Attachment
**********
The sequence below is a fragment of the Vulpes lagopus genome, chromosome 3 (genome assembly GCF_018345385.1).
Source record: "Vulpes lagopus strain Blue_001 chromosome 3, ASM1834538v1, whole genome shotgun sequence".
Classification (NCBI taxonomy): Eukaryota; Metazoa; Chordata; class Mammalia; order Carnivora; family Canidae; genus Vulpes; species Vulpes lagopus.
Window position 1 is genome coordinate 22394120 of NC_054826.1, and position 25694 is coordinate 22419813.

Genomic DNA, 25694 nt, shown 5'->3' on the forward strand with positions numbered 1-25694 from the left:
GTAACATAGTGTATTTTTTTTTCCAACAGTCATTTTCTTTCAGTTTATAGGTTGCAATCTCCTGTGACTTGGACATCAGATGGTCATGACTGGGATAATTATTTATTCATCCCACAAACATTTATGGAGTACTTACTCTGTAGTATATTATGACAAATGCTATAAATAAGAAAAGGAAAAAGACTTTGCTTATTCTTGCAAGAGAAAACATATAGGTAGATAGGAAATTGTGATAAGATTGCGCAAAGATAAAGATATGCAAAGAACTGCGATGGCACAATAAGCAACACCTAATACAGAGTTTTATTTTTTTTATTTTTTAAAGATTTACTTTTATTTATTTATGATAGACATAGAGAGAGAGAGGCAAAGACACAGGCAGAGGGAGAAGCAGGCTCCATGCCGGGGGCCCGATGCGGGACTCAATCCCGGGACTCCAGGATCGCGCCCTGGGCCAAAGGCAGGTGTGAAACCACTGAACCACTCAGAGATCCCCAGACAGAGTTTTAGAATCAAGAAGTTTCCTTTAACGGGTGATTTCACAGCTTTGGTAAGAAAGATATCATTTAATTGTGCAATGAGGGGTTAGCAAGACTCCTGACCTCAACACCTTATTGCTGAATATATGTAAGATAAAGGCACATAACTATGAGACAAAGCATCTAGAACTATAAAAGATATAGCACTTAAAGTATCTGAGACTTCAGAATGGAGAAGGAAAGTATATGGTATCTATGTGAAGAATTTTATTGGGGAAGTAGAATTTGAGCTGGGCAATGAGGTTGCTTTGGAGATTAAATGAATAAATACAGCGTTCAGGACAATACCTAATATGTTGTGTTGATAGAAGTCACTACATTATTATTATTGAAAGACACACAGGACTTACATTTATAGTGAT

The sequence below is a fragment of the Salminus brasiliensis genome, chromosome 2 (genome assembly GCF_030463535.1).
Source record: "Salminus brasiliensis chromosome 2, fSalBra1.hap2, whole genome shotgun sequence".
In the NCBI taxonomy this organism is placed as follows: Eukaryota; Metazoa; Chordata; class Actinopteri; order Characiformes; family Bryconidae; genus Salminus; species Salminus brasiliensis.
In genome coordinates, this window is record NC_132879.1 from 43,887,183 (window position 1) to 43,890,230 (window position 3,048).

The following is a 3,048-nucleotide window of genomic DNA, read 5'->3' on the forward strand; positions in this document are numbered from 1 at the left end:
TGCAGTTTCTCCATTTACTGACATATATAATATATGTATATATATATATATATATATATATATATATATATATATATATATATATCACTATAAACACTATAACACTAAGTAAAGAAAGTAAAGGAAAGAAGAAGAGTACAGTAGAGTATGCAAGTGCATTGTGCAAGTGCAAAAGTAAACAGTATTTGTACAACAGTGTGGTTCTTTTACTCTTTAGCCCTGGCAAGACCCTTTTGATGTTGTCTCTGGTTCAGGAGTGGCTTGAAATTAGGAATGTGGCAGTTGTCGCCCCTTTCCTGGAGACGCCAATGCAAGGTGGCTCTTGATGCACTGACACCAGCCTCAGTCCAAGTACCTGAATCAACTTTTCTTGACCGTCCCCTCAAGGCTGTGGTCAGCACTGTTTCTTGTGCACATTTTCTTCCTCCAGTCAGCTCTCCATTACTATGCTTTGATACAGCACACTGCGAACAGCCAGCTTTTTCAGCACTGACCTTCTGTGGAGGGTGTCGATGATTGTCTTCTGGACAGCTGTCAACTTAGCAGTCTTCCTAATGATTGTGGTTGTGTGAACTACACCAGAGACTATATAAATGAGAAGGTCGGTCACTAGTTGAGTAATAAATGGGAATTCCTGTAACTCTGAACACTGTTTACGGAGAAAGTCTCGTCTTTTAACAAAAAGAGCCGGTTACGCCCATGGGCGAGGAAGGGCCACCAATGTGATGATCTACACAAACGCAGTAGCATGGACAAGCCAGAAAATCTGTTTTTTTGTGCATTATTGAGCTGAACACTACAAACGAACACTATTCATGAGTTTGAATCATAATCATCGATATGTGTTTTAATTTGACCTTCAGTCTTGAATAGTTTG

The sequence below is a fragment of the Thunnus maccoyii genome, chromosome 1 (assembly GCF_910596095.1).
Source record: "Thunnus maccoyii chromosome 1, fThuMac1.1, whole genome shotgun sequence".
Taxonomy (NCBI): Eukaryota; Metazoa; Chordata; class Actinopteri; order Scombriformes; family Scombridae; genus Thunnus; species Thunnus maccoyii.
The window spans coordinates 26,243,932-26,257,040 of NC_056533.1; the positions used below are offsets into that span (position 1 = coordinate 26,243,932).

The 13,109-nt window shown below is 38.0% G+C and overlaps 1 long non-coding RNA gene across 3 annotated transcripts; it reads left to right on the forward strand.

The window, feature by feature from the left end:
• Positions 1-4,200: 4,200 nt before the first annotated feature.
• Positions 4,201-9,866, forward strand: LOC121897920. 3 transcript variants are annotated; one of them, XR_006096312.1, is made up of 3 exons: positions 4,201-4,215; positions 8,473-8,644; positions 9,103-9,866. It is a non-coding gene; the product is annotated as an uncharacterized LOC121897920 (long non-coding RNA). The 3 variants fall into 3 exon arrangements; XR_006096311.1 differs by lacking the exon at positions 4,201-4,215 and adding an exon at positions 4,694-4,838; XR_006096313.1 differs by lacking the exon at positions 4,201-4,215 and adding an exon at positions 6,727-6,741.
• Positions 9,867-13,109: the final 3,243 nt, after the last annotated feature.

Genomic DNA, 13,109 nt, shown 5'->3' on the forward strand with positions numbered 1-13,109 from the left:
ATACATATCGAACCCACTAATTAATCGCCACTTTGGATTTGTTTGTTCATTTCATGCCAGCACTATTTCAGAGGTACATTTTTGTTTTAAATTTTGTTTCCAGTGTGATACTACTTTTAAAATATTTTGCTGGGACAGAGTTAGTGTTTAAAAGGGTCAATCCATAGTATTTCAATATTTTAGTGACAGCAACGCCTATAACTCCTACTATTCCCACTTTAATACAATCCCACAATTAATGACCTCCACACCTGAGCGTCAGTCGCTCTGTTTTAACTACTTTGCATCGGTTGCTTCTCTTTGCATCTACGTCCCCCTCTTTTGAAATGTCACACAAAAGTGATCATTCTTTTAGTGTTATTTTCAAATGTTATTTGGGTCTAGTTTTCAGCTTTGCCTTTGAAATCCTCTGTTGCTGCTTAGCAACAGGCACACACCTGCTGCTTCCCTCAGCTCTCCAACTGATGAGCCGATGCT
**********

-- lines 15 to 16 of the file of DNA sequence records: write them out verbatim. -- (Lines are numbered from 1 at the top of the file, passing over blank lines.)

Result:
Taxonomy (NCBI): Eukaryota; Metazoa; Chordata; class Actinopteri; order Scombriformes; family Scombridae; genus Thunnus; species Thunnus maccoyii.
The window spans coordinates 26,243,932-26,257,040 of NC_056533.1; the positions used below are offsets into that span (position 1 = coordinate 26,243,932).